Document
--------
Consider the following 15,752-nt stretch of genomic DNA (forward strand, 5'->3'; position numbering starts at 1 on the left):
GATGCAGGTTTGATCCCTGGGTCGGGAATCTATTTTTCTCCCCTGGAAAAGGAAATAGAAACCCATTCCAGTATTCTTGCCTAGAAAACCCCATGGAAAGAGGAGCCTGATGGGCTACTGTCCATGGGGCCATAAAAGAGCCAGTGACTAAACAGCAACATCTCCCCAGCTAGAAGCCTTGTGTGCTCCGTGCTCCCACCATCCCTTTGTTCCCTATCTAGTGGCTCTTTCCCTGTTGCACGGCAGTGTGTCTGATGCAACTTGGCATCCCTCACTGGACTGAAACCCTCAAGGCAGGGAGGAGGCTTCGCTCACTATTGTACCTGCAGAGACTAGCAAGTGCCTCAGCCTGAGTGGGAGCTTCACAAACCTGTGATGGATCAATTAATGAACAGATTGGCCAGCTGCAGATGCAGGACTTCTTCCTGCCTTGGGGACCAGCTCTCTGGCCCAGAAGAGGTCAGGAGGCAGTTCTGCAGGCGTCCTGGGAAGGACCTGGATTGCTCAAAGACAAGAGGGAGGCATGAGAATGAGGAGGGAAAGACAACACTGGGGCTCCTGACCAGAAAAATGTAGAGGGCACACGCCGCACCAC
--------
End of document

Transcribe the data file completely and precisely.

Consider the following 15,752-nt stretch of genomic DNA (forward strand, 5'->3'; position numbering starts at 1 on the left):
GATGCAGGTTTGATCCCTGGGTCGGGAATCTATTTTTCTCCCCTGGAAAAGGAAATAGAAACCCATTCCAGTATTCTTGCCTAGAAAACCCCATGGAAAGAGGAGCCTGATGGGCTACTGTCCATGGGGCCATAAAAGAGCCAGTGACTAAACAGCAACATCTCCCCAGCTAGAAGCCTTGTGTGCTCCGTGCTCCCACCATCCCTTTGTTCCCTATCTAGTGGCTCTTTCCCTGTTGCACGGCAGTGTGTCTGATGCAACTTGGCATCCCTCACTGGACTGAAACCCTCAAGGCAGGGAGGAGGCTTCGCTCACTATTGTACCTGCAGAGACTAGCAAGTGCCTCAGCCTGAGTGGGAGCTTCACAAACCTGTGATGGATCAATTAATGAACAGATTGGCCAGCTGCAGATGCAGGACTTCTTCCTGCCTTGGGGACCAGCTCTCTGGCCCAGAAGAGGTCAGGAGGCAGTTCTGCAGGCGTCCTGGGAAGGACCTGGATTGCTCAAAGACAAGAGGGAGGCATGAGAATGAGGAGGGAAAGACAACACTGGGGCTCCTGACCAGAAAAATGTAGAGGGCACACGCCGCACCAC